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British Gangster Month: Sexy Beast (2000)


Aside from the kid who helps around the villa, there was not a significant character in Sexy Beast who was under forty. If nothing else that’s impressive, especially for a film with the word ‘sexy’ in its title. Fortunately there are a number of other impressive aspects to this film. It too is a directorial debut this time from Jonathan Glazer (who most recently directed Scarlett Johansson in Under the Skin) and also pays off as quite a good starting point for a director. Not amazing, but a good one.
Gary “Gal” Dove (Ray Winstone) is a safe-cracker who after some prison time has put his criminal past behind him and retired to a villa in Spain where he lives in luxury with his wife Dee-Dee (Amanda Redman) and their friends Aitch and Jackie (Cavan Kendall and Julianne White). However his former associate the manipulative sociopathic Don Logan (Ben Kingsley) arrives to recruit him for one last job. He wants Gal to participate in an elaborate bank heist organized by crime lord Teddy Bass (Ian McShane) and won’t take no for an answer. Each time Gal refutes him, Don gets even more infuriated and dangerous and it becomes increasingly apparent that Gal may not find a way around it.
Okay so we’ve all seen the retired professional called back in for one last job cliché, be it a cop, an athlete, or indeed a gangster, and while that is the set-up for the movie it’s thankfully not the focus. The focus instead seems to be on the unsettling atmosphere that permeates the situation and action. The dread that Gal may not be able to avoid returning to a world he’s been trying to keep away from. And for the first half of the film this tension really builds brought on by Don invading their serene environment. Honestly the first half feels like one of those dark and intense plays focussing on a small cast in one claustrophobic place as they interact, escalating to chaos and violence somewhere in the vein of Jez Butterworth’s Mojo. That alone could have worked as a movie but around the halfway mark we suddenly jump forward in time leaving the previous situation ambiguously resolved slowly revealing what happened there as the film progresses. It took me by surprise and worked well but in a way that also could have been one film on a whole: the ambiguous starting point with the details of how we ended up there being revealed little by little throughout. Both these types of presentation have been done and done well in film before, but I’m not convinced Sexy Beast entirely succeeded in merging the disparate styles. Especially as they’re done back to back rather than side-by-side and I think if they focused more cohesively on one of these styles of narrative (I think I’d prefer the latter as it more effectively engages the viewer in the mystery of the premise), the film might have felt less uneven.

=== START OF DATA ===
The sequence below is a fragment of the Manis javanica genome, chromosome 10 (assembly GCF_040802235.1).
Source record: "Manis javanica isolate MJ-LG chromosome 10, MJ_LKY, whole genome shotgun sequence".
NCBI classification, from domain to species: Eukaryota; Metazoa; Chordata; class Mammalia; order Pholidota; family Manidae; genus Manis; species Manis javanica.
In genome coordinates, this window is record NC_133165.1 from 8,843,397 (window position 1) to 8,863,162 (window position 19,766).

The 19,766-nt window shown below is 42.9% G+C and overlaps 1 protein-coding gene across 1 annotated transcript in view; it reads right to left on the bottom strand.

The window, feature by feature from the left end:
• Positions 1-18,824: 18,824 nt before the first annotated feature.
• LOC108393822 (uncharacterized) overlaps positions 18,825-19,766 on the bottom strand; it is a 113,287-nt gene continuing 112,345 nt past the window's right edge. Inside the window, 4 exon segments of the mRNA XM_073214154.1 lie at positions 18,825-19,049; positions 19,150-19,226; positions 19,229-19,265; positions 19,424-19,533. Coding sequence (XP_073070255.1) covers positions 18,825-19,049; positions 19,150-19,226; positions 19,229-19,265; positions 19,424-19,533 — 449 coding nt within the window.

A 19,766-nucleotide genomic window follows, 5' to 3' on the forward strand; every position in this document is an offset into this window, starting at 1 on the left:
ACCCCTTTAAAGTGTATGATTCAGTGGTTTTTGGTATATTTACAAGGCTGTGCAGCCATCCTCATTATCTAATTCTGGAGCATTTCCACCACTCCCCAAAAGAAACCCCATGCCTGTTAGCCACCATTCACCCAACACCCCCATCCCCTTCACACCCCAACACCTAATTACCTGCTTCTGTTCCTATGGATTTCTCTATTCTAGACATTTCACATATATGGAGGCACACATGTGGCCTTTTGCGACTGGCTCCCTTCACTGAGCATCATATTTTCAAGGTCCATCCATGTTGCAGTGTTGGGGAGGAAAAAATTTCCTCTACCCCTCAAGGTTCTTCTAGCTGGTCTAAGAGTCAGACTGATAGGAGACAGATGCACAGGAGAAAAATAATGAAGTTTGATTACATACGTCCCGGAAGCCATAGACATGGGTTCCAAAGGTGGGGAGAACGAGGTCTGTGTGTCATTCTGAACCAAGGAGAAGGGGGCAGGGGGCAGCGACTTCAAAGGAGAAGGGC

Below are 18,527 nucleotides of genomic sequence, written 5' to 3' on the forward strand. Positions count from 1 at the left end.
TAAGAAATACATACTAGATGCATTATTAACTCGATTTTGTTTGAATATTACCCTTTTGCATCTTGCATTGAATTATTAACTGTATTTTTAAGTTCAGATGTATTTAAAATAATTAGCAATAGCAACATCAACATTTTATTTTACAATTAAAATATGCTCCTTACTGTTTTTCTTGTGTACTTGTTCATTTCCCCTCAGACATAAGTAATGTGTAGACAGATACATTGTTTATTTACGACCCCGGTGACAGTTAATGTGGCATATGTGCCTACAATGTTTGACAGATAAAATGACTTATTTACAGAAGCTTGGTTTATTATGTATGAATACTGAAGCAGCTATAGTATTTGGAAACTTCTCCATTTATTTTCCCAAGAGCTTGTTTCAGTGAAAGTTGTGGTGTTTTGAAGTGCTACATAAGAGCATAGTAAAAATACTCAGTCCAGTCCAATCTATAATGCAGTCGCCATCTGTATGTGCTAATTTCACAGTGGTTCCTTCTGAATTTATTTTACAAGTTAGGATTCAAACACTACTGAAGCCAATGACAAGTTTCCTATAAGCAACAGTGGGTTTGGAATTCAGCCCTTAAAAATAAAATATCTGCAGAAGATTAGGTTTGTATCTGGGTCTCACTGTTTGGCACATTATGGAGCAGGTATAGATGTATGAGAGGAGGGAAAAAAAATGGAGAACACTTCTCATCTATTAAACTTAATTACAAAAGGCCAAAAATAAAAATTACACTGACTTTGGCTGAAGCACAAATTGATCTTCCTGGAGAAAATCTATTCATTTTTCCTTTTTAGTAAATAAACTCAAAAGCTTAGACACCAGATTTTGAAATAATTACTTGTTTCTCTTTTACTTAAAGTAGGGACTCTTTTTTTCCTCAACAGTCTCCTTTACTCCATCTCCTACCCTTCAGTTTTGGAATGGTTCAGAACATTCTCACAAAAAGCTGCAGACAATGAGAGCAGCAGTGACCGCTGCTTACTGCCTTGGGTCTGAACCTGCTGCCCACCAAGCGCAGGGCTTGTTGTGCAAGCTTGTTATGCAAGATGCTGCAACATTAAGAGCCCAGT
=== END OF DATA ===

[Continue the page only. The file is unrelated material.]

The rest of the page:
That being said the film did manage most of its job, particularly through the performances. Winstone is fairly subdued as Gal and not really interesting, but that’s how the character is supposed to act. Just about everything he does in the movie is with reluctance, nervousness, and anxiety and his quietness in this contrasted with the characters around him, doesn’t leave him much room to emote. Luckily Ben Kingsley does enough of that for the both of them bringing to life a really terrifying character in Don Logan. The performance is brilliant, rightfully an Oscar nominee, with Kingsley making the most of his character’s psychological instability. The way he talks rapidly, minor anxious twitches and oddities make it clear something’s not right with him. And for Kingsley, the same man who won an Oscar for playing Gandhi, to so fully embody this polar opposite character really speaks to his strengths as an actor. Ian McShane is also fantastic as Teddy portraying this seemingly calm and collect man who beneath is just as dangerous as Logan. And he’s also got that super smooth voice that puts you on edge each time he speaks! The supporting cast is mostly fine with notable props going to James Fox as Harry, the banker victim of the heist, but they don’t quite have the opportunities or talent to match up to Kingsley and McShane.
The last thing I should mention is that the film has a discrepancy in tone. For the majority it gets across that it’s a dark intense drama, however the opening and closing sequences imply this was at least partially a comedy, which doesn’t at all fit with everything else we’ve seen. There are a couple scenes like the awkward silent reunion between Gal’s friends and Logan that could be interpreted as comedic, but I think generally people would agree are more unnerving. The opening features some cheesy retro music set against no action happening and showing us too much of an almost naked Winstone. Yeah it could be pointing out the irony of the film’s title which also doesn’t seem to have a lot of relevance to the plot and feel, but it’s such a strange addition of a comedic overtone that seems to come out of nowhere.
Though there are problems in the fundamental story structure of Sexy Beast, it’s certainly worthwhile for its performances and for the fact that the tension is heightened effectively in both styles. It’s interesting enough to hold your attention and keep it, and that’s very important especially for a debut feature. Just don’t go into the film on the title alone. Unless you’re titillated by middle-aged pink pot-bellies.

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